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Review: The Art of War for Women by Chin-Ning Chu

“It’s About the Art, Not the War.”

After reading this book I had to admit that I had not understood Sun Tzu’s The Art of War at all. Could it be that the original text had been written for a male audience and I had failed to interpret it from a female point of view? Whatever the reason I’m happy to have read Chin-Ning Chu’s version.

Whether you want to move up the ladder, get that senior position you’ve been eyeing, break the glass ceiling, deal with a difficult colleague or boss, be a better parent or homemaker, or become a successful entrepreneur, this book will help address some of the things that are holding you back and help you with the way forward.

Before you think that this is some raging feminist book, stop. It’s certainly not anti-men and I think that men can also benefit from reading it. Chin-Ning Chu takes all the principles from ancient text and breathes contemporary life into it, and addresses it to women. Something we need more of.

This book is about effective strategies and how we women can see ourselves as leaders, which a lot of times we shy away from because throughout history we have been misrepresented in a lot ways – too emotional and not built for leadership. A good example of how Chin-Ning Chu applies Sun Tzu’s principles is how with regards to this misrepresentation of women she suggests the art of deception and how we can use this illusion of weakness to our advantage.

I thoroughly enjoyed this book, all of it. There are many gems she shares about repackaging womankind and selling the world a new image of womanhood. This encourages you to change the way you see yourself, how you see the roles you play in your personal life and in business. After reading The Art of War for Women you will change the way you think, the way you act and the way you manage yourself, people and situations.

I’d recommend this book to women who have been losing on the battlefield of career and home because they’re women and because they have been fed the lie that they can’t win. The book will teach you about taking a holistic approach to winning. I would also recommend it to people who, like me, have read the original The Art of War by Sun Tzu but couldn’t grasp it or apply it anywhere.


Title: The Art of War for Women

Author: Chin-Ning Chu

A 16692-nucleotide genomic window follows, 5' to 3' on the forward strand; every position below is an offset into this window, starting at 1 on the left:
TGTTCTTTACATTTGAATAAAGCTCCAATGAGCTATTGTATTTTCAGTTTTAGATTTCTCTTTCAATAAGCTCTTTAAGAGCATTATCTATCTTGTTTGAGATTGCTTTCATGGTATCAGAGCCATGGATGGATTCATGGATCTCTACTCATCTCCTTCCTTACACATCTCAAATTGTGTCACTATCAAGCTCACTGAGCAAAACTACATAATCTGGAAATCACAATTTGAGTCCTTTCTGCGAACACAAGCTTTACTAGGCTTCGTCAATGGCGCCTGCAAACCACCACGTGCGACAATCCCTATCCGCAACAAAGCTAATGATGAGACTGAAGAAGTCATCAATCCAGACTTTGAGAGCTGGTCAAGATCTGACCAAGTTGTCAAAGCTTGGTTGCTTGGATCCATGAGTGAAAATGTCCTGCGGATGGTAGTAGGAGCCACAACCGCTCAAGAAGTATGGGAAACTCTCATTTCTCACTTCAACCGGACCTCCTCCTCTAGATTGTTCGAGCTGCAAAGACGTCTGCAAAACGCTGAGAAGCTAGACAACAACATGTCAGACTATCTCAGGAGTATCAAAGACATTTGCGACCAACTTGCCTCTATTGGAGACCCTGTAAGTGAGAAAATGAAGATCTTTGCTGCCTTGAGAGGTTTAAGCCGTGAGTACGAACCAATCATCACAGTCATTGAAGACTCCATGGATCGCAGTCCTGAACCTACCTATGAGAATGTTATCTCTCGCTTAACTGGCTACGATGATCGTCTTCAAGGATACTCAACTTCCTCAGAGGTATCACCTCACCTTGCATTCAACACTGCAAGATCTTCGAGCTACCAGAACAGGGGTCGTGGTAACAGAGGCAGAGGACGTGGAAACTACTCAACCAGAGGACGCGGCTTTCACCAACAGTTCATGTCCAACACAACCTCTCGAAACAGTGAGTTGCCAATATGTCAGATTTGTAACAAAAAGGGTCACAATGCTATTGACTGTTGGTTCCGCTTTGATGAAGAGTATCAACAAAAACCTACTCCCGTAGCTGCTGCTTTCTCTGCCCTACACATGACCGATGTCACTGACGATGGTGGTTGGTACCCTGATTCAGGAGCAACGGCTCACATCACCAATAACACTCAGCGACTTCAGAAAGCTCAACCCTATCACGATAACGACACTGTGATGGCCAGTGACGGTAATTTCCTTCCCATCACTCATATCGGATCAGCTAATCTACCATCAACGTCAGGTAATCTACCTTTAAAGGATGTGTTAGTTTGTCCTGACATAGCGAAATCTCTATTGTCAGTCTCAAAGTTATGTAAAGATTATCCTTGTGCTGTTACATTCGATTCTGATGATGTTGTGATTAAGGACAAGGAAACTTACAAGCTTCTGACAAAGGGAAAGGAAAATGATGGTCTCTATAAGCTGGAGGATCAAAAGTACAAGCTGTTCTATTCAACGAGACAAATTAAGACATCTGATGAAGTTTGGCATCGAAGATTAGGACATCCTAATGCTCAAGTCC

Publisher: Broadway Books, New York. 2007

ISBN: 978-0-385-51843-7

Genre: Business & Economics

Finding The Way To Power With Niccolò Machiavelli in ‘The Prince’

REVIEW

MACHIAVELLIAN: “Cunning, scheming, and unscrupulous, especially in politics.” – (Lexico.com/Oxford Dictionary)

The Prince is a pragmatic manual for those who wish to attain power, maintain or expand it. It is set against the backdrop of the Italian Renaissance and was written by Niccolò Machiavelli, who with the aim to make an impression dedicated it to Lorenzo de’ Medici.

Machiavelli begins by describing the different types of states and how they are acquired. He also states the challenges they each represent and how to overcome them. There’s a reason it has been associated with the words in the above definition and why it’s considered by some to be unethical and immoral. It is also debatable whether it can be used for good or bad intentions; to attain power in order to unify and create peace or to feed tyrannical appetites.

The book mostly separates politics from ethics and Machiavelli’s opinion of mankind is not the most positive, as he describes them as ‘fickle’, that people are generally self-interested (which is true to some extent), and how their goodwill can be manipulated. Deception is quite the star in this book. According to Machiavelli, power can be gained by deception instead of force. When it comes to being loved by the people, his advice is that being feared is much more sustainable. The middle part of the book is on preparation for warfare and the last part is about the qualities of a prince or qualities he should pretend to have. He also mentions certain figures to make examples, such as Cesare Borgia who was clearly a big inspiration to him.

This book has been influential in politics and can be seen in the way affairs are run in many states. Politicians are known to overpromise and under deliver, to carry out the deception of making false promises and later make excuses. It is also a book that speaks to the self-interested and power-hungry. However, if used with a careful interpretation, it could be used to gain power to lead with good intentions for the wellbeing of the state and its people.  

It’s a short and clear, simply constructed and without superfluous wording, as he himself says, “…not adorned with long phrases or high sounding words.” For many years, it has had and still has a notable place in the political sphere. Despite its association with cunningness, scheming and ruthlessness its advice can be used to create good strategies in business, leadership and politics. I believe how you use it or what you seek from it can influence how you enjoy it, or not.